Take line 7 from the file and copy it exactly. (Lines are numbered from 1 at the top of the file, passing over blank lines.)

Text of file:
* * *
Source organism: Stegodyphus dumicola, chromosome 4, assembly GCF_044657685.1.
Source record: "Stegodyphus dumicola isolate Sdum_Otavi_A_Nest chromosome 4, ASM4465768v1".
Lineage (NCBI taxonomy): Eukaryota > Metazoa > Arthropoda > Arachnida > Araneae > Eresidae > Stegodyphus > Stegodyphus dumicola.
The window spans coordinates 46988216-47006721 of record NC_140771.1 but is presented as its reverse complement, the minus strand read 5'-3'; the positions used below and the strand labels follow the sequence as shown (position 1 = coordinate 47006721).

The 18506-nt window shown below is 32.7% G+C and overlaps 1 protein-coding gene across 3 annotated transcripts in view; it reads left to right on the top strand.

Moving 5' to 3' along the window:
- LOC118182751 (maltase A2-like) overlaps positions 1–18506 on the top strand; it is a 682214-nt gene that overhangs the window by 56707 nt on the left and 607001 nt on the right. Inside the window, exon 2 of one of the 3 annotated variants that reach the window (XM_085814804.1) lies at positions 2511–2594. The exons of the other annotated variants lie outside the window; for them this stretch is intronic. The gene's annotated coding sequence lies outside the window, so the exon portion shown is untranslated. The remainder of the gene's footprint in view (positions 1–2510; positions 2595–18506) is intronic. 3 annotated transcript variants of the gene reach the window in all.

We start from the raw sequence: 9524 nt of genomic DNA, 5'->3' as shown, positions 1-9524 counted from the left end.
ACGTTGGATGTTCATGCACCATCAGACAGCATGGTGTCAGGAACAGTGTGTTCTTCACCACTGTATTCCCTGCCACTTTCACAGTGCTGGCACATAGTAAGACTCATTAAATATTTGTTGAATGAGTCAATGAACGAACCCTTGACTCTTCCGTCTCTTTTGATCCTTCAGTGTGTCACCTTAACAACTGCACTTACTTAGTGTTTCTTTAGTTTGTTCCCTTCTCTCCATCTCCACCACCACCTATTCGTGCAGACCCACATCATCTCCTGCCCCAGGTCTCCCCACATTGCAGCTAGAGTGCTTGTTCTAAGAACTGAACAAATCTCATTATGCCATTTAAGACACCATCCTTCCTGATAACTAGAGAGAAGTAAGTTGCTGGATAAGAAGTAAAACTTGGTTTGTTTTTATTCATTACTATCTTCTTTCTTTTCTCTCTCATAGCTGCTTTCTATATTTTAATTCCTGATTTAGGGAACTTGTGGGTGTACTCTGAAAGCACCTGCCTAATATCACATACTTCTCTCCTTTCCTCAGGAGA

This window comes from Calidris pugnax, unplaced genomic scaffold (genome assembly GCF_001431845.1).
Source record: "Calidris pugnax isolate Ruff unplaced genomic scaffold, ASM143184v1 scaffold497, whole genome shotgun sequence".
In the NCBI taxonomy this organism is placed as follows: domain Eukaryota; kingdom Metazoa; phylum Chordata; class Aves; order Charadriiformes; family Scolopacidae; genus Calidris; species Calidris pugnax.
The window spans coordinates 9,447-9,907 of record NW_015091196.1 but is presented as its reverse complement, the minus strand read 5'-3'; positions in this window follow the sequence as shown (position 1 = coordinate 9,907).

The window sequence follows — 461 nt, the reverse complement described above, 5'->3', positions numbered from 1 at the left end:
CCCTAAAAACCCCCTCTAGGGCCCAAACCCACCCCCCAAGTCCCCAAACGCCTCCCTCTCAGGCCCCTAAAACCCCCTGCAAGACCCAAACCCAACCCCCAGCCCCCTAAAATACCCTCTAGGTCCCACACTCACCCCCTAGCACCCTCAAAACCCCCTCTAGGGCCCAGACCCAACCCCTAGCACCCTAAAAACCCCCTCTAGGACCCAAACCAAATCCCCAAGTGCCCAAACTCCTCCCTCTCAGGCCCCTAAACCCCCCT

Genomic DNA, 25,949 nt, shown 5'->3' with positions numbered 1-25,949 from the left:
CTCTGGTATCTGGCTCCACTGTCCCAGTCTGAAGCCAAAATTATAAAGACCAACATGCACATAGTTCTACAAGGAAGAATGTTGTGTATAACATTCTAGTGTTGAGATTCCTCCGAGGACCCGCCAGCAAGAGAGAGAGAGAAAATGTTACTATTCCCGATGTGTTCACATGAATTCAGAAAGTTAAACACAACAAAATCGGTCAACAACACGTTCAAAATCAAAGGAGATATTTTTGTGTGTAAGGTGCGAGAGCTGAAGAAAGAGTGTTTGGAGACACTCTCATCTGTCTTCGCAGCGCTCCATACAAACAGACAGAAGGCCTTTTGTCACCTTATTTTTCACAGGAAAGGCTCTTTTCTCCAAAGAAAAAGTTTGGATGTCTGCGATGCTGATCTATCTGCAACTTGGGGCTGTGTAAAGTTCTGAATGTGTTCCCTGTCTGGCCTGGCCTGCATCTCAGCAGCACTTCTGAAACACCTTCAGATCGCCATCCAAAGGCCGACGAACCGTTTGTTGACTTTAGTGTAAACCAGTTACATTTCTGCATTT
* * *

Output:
- LOC118182751 (maltase A2-like) overlaps positions 1–18506 on the top strand; it is a 682214-nt gene that overhangs the window by 56707 nt on the left and 607001 nt on the right. Inside the window, exon 2 of one of the 3 annotated variants that reach the window (XM_085814804.1) lies at positions 2511–2594. The exons of the other annotated variants lie outside the window; for them this stretch is intronic. The gene's annotated coding sequence lies outside the window, so the exon portion shown is untranslated. The remainder of the gene's footprint in view (positions 1–2510; positions 2595–18506) is intronic. 3 annotated transcript variants of the gene reach the window in all.